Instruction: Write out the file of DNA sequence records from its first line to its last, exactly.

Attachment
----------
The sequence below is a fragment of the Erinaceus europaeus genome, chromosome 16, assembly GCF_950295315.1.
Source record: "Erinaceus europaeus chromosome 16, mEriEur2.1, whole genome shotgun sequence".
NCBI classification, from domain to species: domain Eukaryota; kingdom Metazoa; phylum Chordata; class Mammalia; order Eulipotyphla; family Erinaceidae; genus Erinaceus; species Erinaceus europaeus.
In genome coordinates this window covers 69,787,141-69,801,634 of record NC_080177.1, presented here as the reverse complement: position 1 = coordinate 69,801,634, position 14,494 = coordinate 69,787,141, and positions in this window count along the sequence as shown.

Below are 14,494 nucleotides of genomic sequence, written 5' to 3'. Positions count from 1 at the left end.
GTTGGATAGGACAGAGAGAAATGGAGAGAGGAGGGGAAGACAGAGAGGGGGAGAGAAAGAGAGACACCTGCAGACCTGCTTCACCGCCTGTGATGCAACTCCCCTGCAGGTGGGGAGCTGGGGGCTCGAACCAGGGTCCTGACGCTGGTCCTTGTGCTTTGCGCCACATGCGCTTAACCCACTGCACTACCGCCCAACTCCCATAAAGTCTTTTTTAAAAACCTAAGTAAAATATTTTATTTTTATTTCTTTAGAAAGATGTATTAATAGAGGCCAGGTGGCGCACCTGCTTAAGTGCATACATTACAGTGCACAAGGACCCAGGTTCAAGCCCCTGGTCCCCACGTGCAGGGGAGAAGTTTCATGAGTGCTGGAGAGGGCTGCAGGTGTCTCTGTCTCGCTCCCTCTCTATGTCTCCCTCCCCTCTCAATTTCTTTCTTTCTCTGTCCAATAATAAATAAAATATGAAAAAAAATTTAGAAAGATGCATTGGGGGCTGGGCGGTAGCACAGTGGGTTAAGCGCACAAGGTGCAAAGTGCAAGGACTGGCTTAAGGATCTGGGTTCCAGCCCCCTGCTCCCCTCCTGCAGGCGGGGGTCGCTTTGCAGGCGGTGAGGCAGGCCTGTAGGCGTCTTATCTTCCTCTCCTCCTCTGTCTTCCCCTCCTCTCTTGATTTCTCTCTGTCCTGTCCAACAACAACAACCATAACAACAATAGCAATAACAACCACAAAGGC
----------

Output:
The sequence below is a fragment of the Erinaceus europaeus genome, chromosome 16, assembly GCF_950295315.1.
Source record: "Erinaceus europaeus chromosome 16, mEriEur2.1, whole genome shotgun sequence".
NCBI classification, from domain to species: domain Eukaryota; kingdom Metazoa; phylum Chordata; class Mammalia; order Eulipotyphla; family Erinaceidae; genus Erinaceus; species Erinaceus europaeus.
In genome coordinates this window covers 69,787,141-69,801,634 of record NC_080177.1, presented here as the reverse complement: position 1 = coordinate 69,801,634, position 14,494 = coordinate 69,787,141, and positions in this window count along the sequence as shown.

Below are 14,494 nucleotides of genomic sequence, written 5' to 3'. Positions count from 1 at the left end.
GTTGGATAGGACAGAGAGAAATGGAGAGAGGAGGGGAAGACAGAGAGGGGGAGAGAAAGAGAGACACCTGCAGACCTGCTTCACCGCCTGTGATGCAACTCCCCTGCAGGTGGGGAGCTGGGGGCTCGAACCAGGGTCCTGACGCTGGTCCTTGTGCTTTGCGCCACATGCGCTTAACCCACTGCACTACCGCCCAACTCCCATAAAGTCTTTTTTAAAAACCTAAGTAAAATATTTTATTTTTATTTCTTTAGAAAGATGTATTAATAGAGGCCAGGTGGCGCACCTGCTTAAGTGCATACATTACAGTGCACAAGGACCCAGGTTCAAGCCCCTGGTCCCCACGTGCAGGGGAGAAGTTTCATGAGTGCTGGAGAGGGCTGCAGGTGTCTCTGTCTCGCTCCCTCTCTATGTCTCCCTCCCCTCTCAATTTCTTTCTTTCTCTGTCCAATAATAAATAAAATATGAAAAAAAATTTAGAAAGATGCATTGGGGGCTGGGCGGTAGCACAGTGGGTTAAGCGCACAAGGTGCAAAGTGCAAGGACTGGCTTAAGGATCTGGGTTCCAGCCCCCTGCTCCCCTCCTGCAGGCGGGGGTCGCTTTGCAGGCGGTGAGGCAGGCCTGTAGGCGTCTTATCTTCCTCTCCTCCTCTGTCTTCCCCTCCTCTCTTGATTTCTCTCTGTCCTGTCCAACAACAACAACCATAACAACAATAGCAATAACAACCACAAAGGC